Trademark Law and AUCL Revisions Passed Into Law

Jill Ge of Clifford Chance has brought to my attention that the changes proposed  to the Trademark Law and Anti-Unfair Competition Law that I reported on April 21, have now been passed at the 10th session of the Standing Committee of the 13th National People’s Congress on April 23, 2019. There does not appear to have been the usual process for public comment on these changes.  This was fast!

Here is a link to the reporting of this news, a pdf of the article as it appeared on that website, as well as a machine (google)  translation of the article.  I wanted to distribute these to readers quickly in the interest of time.  If any readers have more polished translations that I can use, please send them to me.

No doubt, these changes are intended to help address US concerns over “forced technology transfer”, “IP theft” and related issues.  A significant concern I have about these positive legislative changes is whether they will be accompanied by the requisite transparency of the implementing and enforcing agencies.  Because trade secret cases in particular often include confidential technical or business information, they are often not reported by the courts in public databases.  In recent months, there has also been a reported slowdown in the adjudication of foreign-related cases in the courts, which may also affect reporting on IP litigation by the courts.  Unless there is comprehensive reporting of this information, it will be difficult to assess the problems they had sought to address, their impact, and their compliance with expectations of the NPC, rightsholders or foreign governments.

These legislative changes are also timed with events around IP Week in China, which typically includes releases of statistical data on patent and trademark prosecution, significant cases, policy initiatives, etc.  In light of other pending legislative changes (such as the patent law, the drug administration law, etc.), the government reorganization, the new IP court, a reported “surge” in IP litigation in China in 2018, and US-China trade relations, we can expect that there will be other useful information released in the days ahead.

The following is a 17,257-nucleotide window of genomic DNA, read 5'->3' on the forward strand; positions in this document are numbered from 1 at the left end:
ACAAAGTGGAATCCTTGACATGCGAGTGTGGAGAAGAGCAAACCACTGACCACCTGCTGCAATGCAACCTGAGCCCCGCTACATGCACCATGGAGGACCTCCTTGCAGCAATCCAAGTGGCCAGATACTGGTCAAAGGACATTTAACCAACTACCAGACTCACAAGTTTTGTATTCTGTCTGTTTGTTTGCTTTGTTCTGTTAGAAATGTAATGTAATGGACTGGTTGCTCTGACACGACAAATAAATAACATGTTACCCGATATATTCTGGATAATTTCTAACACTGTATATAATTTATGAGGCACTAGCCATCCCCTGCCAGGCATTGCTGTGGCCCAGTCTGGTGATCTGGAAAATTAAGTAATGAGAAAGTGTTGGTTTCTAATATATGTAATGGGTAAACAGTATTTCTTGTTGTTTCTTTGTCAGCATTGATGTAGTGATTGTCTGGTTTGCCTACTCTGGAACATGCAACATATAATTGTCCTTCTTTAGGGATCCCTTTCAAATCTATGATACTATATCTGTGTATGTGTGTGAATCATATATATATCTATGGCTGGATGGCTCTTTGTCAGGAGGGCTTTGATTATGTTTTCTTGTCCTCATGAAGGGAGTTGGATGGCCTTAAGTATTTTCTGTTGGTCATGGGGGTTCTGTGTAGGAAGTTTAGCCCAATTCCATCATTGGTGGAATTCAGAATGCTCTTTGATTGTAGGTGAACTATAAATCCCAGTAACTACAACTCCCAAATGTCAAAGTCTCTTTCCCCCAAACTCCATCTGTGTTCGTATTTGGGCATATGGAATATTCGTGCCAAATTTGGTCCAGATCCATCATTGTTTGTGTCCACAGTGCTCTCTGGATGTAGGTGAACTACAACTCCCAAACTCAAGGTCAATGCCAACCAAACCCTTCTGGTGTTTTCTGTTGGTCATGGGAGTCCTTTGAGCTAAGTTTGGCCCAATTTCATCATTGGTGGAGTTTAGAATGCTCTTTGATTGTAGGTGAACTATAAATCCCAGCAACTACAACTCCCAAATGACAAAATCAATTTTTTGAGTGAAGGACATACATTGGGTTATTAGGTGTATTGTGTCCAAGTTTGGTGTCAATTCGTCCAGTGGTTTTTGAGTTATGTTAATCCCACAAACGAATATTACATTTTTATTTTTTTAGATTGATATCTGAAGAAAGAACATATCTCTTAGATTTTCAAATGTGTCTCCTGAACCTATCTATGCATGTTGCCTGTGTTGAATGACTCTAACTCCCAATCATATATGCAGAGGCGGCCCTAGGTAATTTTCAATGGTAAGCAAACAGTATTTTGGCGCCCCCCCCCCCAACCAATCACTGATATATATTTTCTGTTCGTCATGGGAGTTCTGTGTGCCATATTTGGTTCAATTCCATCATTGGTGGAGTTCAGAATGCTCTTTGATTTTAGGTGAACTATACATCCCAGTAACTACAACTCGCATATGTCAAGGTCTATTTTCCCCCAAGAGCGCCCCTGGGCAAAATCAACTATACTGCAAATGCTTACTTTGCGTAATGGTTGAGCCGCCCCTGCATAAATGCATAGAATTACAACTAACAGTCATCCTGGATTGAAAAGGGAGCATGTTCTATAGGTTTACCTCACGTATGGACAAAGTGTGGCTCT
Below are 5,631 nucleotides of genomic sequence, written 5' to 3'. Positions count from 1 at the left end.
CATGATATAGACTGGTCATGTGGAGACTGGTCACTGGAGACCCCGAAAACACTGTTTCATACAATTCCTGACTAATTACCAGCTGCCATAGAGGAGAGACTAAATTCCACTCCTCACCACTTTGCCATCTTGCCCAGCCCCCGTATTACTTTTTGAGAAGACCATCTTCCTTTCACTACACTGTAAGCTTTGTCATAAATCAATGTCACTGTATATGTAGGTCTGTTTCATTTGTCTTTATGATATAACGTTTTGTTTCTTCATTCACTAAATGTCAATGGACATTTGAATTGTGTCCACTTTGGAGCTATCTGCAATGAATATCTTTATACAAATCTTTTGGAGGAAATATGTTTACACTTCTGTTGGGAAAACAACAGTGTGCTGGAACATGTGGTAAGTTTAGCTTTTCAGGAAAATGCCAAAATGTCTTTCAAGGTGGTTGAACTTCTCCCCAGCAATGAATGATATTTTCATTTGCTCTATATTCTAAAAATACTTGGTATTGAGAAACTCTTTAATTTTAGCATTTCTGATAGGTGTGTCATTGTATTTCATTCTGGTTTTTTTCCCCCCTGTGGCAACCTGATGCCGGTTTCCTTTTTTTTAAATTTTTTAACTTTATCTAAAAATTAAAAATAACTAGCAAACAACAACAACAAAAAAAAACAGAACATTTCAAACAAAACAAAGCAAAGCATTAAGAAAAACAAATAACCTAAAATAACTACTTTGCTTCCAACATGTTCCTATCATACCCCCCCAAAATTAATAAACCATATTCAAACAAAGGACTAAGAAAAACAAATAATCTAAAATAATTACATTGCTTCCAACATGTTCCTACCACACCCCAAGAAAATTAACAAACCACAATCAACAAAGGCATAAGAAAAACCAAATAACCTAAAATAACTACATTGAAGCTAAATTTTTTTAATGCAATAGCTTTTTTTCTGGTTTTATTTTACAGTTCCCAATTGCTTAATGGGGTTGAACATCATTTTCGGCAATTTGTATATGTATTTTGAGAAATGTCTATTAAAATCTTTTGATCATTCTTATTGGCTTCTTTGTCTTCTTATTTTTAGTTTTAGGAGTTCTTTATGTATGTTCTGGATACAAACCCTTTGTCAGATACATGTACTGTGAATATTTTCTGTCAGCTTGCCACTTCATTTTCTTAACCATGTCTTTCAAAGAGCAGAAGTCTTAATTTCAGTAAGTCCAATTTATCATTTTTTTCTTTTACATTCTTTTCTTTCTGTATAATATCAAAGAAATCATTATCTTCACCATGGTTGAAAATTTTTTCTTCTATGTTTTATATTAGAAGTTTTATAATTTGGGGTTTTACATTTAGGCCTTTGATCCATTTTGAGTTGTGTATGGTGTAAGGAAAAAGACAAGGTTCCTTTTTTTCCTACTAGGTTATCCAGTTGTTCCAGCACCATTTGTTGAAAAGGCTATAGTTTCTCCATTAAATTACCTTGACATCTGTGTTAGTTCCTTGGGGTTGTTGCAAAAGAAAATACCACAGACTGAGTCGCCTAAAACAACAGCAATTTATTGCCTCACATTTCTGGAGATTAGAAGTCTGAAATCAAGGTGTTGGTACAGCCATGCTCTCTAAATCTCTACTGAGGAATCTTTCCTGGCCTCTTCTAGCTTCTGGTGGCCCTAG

Update of April 25, 2019:  Here are the NPC Observer’s comments on the revised laws as well as Jim Pooley’s observations on the new AUCL amendments in the context of international developments.

2 replies »

  1. Here’s a quick reaction from Joe Simons of SIPS ( on the TM aspects on the TM law revisions:
    Allows the TMO to reject bad faith filings where there was no intent to use. (Art.4). Few countries actually have the legislation and/or procedures in place to reject an application due to bad faith. So well done, China.
    Bad faith filers and trademark agents may be subject to warnings and fines (presumably by local MSBs) (Art. 68). This is a global first, based on our INTA Task Force research.
    Courts get power to impose fines against parties that file “malicious trademark litigations” (also 68). This could well mean that a party that registers a mark in bad faith and then files a civil action against the victim brand (or its distributor or supplier) could ultimately be fined for having done so – once of course his registration is cancelled on the basis of bad faith. Creative and (again) ground-breaking from a global perspective.
    Fines and compensation are up, and in serious cases, goods and production equipment can be confiscated. These provisions need a closer look.


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